The Carlisle Mosquito Online

Friday, November 22, 2002


Gilbert and Sullivan's The Mikado opens in Carlisle Savoyard Light Opera Company

November 22, 23 at 8 p.m.
November 24 at 2 p.m.

Corey Auditorium

This past Saturday an enthusiastic Corey Auditorium audience cheered throughout the evening at the Savoyard Light Opera Company's (SLOC) current production of The Mikado. This comic opera is one of Gilbert and Sullivan's most popular creations. Commenting on the many aspects of SLOC's wonderful performance of The Mikado can be done only by using superlatives.

The energy of the performers, the choreography and the pacing of the action kept us on the edge of our seats. Credit for this momentum must be given to the experienced stage director Margot Law, who is making her debut with SLOC, and to music director, Fred Frabotta.

The Carlisle members of the Savoyards' The Mikado are (left to right) Nicolle Armistead, Phil Drew and Carolyn Armistead. (Photo by Lois d'Annunzio)

Kim Bolling, in the female lead role of Yum-Yum, played the part superbly, with an excellent, well-nuanced voice, fine diction, and a well-developed understanding of the Gilbert and Sullivan style. Tenor Timothy Carew as Nanki-Poo also sang well. Chris Snell as Ko-Ko, Benjamin Cole as Pish-Tush, and John Bennett as Pooh-Bah had the audience roaring with laughter, playing their pompous characters to perfection. Bob Russell's appearance as the Mikado, reminded us just a bit of Yul Brynner's role in The King and I. Laura Schall Gouillart's portrayal of Katisha convinced us all of the importance of being the "daughter-in-law elect" of the Mikado.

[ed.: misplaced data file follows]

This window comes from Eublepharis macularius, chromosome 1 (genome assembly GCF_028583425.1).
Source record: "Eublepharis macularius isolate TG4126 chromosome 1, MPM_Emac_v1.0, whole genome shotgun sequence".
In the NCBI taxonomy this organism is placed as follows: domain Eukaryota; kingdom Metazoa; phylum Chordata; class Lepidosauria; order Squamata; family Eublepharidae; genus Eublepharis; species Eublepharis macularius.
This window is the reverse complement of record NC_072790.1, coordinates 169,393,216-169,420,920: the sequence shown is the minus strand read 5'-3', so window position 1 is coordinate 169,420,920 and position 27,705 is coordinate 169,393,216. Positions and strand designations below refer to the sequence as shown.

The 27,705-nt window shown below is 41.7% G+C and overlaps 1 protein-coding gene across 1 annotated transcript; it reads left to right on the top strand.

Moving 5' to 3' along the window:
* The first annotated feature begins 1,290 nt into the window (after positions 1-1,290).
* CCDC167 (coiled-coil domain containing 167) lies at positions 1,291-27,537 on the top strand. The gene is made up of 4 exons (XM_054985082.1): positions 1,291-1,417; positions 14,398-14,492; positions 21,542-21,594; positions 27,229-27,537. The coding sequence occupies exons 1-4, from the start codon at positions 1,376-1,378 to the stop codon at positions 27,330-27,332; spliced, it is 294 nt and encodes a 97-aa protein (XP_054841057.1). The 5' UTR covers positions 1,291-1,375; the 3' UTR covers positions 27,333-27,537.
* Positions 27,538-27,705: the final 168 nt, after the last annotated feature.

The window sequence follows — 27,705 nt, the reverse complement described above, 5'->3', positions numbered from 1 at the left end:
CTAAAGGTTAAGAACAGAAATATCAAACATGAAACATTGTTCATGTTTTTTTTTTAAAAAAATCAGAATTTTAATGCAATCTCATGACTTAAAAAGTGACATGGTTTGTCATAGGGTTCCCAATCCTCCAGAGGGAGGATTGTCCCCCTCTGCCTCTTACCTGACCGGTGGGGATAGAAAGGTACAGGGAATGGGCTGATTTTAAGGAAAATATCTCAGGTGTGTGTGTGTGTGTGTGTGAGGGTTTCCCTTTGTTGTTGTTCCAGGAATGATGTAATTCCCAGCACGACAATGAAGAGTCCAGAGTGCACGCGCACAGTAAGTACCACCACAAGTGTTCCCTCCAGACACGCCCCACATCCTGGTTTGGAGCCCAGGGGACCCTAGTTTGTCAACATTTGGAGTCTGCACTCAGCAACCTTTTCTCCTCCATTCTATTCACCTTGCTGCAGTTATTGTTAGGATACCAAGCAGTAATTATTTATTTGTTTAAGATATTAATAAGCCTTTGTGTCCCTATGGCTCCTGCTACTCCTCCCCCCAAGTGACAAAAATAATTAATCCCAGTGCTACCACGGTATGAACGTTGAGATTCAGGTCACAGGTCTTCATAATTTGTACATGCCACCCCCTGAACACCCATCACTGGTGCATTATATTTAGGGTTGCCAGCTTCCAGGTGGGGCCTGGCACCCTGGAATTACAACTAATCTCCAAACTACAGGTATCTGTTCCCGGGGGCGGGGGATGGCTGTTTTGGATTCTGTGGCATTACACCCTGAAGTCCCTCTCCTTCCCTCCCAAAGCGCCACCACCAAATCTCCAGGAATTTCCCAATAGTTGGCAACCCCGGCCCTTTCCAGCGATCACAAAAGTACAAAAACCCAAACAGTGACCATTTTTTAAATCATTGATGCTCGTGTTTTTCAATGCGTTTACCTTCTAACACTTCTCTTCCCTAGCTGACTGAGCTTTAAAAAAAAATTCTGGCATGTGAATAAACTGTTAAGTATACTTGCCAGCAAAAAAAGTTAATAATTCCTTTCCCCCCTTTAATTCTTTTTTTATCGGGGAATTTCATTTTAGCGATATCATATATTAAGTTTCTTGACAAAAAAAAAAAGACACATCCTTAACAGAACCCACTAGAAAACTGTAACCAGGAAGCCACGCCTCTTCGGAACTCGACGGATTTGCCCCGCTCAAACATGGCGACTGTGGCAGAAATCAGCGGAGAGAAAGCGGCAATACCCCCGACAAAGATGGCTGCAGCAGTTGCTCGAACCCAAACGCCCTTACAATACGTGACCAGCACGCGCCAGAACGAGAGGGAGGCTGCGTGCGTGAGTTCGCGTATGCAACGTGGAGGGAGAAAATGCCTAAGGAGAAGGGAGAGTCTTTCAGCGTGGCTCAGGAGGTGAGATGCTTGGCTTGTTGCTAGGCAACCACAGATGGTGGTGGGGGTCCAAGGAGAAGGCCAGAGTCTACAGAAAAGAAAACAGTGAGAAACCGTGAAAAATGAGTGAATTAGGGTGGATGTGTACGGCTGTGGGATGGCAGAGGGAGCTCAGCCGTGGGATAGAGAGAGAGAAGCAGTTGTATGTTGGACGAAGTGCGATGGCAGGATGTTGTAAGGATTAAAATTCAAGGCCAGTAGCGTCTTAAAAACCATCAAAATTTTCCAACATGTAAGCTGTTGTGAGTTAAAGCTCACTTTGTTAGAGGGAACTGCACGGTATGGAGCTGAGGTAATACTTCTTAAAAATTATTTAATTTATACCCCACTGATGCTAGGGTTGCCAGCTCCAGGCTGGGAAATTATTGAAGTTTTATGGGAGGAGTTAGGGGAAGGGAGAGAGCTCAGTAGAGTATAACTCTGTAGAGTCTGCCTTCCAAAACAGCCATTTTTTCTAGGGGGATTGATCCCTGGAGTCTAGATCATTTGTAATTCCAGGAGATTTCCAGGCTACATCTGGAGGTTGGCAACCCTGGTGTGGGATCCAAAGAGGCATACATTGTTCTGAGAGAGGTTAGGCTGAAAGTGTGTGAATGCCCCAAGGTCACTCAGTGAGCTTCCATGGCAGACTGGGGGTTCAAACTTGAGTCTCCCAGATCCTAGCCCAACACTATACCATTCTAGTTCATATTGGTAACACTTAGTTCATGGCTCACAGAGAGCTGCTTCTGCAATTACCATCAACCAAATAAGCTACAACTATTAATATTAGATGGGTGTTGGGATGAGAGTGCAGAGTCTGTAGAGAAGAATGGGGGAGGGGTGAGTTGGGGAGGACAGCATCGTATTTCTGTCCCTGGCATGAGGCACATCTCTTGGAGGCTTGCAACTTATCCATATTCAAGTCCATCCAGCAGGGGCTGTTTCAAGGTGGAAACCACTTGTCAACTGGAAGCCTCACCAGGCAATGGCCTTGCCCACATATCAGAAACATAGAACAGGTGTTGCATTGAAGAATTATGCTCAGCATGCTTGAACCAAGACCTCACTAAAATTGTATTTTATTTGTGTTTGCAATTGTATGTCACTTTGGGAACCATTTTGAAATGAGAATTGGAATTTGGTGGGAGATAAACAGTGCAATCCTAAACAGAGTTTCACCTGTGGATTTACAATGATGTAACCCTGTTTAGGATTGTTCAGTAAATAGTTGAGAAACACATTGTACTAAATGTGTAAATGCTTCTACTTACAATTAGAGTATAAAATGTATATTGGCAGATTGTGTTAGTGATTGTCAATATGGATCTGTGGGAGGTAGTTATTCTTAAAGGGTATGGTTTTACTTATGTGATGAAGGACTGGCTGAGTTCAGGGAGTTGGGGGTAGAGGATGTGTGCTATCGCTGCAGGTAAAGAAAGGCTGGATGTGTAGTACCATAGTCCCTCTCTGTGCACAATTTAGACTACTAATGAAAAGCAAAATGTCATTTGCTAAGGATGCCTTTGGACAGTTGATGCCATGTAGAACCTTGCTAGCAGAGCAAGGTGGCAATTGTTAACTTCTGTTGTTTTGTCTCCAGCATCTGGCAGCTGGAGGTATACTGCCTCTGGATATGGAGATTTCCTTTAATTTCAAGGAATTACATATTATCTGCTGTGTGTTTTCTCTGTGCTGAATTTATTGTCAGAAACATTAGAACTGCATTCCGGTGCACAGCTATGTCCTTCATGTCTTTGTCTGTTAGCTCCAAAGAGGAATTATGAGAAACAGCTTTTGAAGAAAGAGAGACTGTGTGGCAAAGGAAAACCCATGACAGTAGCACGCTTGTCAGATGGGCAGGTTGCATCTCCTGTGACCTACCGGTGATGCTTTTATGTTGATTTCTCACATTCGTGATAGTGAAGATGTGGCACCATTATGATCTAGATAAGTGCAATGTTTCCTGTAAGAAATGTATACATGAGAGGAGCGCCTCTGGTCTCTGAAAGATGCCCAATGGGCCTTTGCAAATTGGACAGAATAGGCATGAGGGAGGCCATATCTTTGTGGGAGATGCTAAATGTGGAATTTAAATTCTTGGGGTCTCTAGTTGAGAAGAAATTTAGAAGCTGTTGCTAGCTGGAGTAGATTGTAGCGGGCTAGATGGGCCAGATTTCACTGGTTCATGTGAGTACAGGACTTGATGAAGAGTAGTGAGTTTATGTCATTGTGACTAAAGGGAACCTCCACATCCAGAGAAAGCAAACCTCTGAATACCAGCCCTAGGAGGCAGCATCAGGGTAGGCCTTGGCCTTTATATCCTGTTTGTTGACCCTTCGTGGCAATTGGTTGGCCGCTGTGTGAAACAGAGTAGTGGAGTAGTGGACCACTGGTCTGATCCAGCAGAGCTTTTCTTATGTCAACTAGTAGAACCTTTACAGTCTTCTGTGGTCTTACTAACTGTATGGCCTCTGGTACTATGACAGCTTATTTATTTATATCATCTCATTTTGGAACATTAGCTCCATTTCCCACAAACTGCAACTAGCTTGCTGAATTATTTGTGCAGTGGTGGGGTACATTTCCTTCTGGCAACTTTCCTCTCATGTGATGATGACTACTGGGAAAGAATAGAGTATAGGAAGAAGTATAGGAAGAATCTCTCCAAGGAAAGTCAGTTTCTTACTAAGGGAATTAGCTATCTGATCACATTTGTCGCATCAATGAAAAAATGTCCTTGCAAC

There were many delightful touches. From time to time words of songs and monologues were modified to reflect social or political issues of today, just as Gilbert and Sullivan had done in their day. The stage set was cleverly constructed so that while the basic structure was always a palace entrance and a view of Mount Fuji, the lighting and peripheral elements changed frequently to reflect the tone of the action of the moment.

The old Japanese costumes were excellent. Even the young woman who took our tickets was in costume. Makeup was based on the style used in Japanese Kabuki Theater and, in general, was quite effective in assisting the actors to enhance their facial expressions.

Carefully placed stage microphones allowed the actors to project their voices through the music provided by a full pit orchestra. Given the problematic acoustics of Corey Auditorium, this was an important enhancement to the performance.

The program, too, was one of the most interesting we have seen. It was well designed and added to the enjoyment of the performance. It provided the expected story line and listings of performers, musicians and musical numbers. In addition, there was a glossary of the many unusual terms found in the lyrics and an informative discussion about the Kabuki makeup.

The Mikado can be seen Friday and Saturday evening, November 22 and 23, and Sunday afternoon, November 24. If you and your children have not yet been to this production, it would be well worth your time to go.

2002 The Carlisle Mosquito